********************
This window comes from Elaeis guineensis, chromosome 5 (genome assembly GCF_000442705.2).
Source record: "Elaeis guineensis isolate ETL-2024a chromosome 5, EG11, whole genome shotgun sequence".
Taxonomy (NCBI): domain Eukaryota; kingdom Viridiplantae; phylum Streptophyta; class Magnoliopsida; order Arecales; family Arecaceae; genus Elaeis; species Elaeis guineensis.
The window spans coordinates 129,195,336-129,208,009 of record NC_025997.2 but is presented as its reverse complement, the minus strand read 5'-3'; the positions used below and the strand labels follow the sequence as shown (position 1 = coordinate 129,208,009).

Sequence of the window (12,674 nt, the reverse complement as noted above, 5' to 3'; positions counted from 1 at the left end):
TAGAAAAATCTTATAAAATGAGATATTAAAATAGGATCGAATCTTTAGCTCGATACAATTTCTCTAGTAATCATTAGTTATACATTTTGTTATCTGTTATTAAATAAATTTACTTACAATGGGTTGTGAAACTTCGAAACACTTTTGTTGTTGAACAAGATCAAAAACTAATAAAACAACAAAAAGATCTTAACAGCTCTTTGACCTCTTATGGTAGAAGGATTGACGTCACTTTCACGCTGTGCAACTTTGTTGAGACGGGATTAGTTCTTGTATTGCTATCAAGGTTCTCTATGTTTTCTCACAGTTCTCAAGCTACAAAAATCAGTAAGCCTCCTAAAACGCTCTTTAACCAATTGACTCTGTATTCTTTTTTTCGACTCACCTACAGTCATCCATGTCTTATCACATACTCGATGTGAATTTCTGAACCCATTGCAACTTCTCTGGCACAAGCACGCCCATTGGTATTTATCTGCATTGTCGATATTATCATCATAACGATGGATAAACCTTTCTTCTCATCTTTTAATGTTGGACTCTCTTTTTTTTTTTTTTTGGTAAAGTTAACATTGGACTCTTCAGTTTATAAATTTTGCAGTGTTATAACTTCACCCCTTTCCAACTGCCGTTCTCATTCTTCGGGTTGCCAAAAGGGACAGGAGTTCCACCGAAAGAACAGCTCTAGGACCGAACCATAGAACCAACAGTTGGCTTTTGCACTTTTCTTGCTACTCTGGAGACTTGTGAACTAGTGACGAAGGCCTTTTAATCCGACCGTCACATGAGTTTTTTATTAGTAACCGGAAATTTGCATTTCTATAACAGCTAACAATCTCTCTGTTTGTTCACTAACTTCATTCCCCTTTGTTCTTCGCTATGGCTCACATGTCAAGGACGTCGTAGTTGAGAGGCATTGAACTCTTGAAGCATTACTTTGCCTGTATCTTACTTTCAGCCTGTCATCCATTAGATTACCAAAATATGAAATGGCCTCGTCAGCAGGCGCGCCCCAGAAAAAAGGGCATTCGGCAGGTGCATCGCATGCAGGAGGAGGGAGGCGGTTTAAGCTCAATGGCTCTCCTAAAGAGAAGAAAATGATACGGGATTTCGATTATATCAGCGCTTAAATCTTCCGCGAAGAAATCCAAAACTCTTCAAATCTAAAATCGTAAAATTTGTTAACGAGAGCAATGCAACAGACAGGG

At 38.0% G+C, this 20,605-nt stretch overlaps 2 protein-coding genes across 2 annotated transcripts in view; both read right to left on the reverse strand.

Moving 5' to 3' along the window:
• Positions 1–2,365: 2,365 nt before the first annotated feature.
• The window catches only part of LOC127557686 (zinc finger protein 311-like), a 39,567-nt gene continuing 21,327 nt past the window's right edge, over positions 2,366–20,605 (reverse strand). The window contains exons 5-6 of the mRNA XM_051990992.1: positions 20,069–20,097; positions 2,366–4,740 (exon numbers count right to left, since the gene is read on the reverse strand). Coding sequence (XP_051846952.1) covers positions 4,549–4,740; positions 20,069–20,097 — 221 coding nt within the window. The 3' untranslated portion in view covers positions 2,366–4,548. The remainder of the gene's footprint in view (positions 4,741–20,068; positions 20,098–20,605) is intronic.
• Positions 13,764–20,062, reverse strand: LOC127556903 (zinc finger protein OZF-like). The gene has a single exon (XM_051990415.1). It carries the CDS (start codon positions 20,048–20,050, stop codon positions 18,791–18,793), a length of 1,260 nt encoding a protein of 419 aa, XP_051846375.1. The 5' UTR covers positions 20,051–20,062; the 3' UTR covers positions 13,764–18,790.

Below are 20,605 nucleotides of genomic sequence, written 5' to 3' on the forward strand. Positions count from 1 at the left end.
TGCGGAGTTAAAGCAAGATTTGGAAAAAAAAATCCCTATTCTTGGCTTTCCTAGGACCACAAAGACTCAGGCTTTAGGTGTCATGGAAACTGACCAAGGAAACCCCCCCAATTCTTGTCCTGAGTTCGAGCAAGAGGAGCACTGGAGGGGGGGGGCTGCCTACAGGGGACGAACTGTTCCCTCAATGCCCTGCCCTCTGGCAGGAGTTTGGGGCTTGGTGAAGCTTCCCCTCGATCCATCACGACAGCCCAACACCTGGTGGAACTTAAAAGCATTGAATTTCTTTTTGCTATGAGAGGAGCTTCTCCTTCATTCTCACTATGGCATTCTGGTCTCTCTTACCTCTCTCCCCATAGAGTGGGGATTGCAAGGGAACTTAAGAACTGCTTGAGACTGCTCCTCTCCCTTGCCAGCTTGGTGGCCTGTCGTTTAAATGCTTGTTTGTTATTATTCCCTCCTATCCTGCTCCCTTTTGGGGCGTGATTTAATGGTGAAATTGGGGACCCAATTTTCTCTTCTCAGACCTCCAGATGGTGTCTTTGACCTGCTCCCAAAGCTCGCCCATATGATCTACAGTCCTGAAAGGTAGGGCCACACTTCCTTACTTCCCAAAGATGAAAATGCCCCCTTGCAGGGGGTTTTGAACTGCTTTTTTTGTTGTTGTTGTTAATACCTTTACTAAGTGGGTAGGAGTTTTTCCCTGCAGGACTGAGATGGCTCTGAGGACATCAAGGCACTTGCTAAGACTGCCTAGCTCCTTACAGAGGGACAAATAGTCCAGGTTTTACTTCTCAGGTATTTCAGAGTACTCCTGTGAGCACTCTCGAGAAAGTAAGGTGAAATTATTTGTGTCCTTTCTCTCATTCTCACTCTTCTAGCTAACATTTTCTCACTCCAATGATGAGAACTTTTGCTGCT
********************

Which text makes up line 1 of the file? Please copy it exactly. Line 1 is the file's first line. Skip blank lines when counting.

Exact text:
This window comes from Elaeis guineensis, chromosome 5 (genome assembly GCF_000442705.2).